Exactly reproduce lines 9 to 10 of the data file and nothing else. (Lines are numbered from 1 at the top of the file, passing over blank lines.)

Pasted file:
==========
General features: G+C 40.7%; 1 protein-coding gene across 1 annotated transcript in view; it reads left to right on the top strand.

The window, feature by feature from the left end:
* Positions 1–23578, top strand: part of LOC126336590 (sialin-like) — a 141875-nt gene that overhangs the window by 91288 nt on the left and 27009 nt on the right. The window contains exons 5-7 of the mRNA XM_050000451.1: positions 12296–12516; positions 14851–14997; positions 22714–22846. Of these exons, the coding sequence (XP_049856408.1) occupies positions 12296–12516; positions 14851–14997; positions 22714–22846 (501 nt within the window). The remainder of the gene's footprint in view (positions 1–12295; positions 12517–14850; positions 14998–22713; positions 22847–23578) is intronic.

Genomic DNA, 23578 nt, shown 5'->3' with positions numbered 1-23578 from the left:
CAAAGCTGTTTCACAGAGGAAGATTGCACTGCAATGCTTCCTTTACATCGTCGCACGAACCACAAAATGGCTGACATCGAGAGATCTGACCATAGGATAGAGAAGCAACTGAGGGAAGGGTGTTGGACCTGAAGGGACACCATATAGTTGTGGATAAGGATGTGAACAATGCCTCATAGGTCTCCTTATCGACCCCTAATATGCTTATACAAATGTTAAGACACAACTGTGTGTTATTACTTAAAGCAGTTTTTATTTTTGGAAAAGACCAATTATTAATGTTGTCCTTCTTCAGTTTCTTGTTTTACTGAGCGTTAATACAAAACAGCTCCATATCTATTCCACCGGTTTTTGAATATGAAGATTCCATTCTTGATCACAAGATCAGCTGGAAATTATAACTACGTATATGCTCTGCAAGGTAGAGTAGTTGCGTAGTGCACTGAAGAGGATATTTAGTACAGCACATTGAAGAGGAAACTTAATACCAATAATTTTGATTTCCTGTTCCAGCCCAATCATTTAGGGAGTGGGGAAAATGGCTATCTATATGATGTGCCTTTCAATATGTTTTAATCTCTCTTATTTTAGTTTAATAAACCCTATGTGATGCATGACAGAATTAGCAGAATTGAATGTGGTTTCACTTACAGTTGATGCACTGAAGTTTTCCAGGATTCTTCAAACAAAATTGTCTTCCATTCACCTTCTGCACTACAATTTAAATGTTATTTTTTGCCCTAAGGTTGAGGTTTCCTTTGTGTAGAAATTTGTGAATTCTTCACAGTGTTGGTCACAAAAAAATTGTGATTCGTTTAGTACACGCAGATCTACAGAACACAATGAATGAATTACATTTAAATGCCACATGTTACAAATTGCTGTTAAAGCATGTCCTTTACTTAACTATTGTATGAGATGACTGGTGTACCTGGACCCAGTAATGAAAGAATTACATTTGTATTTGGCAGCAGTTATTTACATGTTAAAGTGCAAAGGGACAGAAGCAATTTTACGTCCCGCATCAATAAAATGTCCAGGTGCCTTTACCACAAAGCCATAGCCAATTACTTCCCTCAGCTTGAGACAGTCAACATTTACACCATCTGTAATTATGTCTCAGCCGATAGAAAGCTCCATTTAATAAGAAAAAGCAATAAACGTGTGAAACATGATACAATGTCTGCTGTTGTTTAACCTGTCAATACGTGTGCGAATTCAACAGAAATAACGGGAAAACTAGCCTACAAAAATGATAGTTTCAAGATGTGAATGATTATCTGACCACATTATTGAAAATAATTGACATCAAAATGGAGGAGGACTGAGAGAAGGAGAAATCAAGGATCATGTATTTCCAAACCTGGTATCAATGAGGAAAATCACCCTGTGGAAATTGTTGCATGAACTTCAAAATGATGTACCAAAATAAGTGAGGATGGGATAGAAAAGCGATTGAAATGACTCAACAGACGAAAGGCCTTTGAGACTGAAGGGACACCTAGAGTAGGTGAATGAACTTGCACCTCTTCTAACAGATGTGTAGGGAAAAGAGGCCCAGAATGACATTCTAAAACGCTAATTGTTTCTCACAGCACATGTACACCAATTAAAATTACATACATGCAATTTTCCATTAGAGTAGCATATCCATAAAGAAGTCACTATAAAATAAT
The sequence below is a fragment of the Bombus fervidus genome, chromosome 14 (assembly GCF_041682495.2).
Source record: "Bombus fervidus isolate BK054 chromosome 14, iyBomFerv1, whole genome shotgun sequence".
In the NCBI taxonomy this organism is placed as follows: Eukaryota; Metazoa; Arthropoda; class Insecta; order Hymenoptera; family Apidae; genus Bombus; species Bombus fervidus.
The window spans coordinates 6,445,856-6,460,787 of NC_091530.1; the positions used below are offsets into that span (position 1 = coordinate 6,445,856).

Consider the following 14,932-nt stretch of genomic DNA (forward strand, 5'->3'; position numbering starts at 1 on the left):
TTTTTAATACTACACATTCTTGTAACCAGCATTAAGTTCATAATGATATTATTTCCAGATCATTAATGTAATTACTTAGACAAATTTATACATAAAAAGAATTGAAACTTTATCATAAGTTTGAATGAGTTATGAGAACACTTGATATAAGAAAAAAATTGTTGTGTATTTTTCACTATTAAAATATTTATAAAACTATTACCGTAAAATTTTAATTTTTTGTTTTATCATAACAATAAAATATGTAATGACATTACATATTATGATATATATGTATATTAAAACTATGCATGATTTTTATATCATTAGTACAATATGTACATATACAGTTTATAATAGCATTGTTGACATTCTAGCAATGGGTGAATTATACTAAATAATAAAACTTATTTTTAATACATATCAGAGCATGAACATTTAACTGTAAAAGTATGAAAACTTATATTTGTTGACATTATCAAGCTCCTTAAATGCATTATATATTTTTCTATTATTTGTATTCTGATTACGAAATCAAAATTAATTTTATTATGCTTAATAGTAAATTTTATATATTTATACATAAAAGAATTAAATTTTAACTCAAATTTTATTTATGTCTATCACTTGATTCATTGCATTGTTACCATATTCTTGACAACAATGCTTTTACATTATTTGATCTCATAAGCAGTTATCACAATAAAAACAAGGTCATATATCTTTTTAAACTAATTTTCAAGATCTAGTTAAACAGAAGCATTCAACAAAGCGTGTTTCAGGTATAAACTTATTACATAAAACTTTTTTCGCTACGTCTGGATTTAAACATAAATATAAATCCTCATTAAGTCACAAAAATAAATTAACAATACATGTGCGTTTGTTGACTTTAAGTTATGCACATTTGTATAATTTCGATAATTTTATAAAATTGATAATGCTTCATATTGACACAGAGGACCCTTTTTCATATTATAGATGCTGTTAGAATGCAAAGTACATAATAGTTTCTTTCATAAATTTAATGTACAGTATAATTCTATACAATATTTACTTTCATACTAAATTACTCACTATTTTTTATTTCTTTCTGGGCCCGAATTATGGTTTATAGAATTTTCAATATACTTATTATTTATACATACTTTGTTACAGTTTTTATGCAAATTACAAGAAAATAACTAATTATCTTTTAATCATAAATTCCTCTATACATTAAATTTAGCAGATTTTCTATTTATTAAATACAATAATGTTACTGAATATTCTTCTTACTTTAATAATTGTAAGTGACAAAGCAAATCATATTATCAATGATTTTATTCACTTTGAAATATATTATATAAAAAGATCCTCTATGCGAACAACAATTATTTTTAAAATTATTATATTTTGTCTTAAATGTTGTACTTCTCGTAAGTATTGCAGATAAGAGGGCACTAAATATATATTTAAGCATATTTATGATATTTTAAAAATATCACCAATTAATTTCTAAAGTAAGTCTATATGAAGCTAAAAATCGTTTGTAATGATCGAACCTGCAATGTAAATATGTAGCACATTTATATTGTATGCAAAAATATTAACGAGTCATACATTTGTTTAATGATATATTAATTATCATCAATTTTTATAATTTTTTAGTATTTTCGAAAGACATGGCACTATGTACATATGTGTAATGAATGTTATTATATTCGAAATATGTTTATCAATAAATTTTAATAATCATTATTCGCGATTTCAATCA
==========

The window spans coordinates 6,445,856-6,460,787 of NC_091530.1; the positions used below are offsets into that span (position 1 = coordinate 6,445,856).

Consider the following 14,932-nt stretch of genomic DNA (forward strand, 5'->3'; position numbering starts at 1 on the left):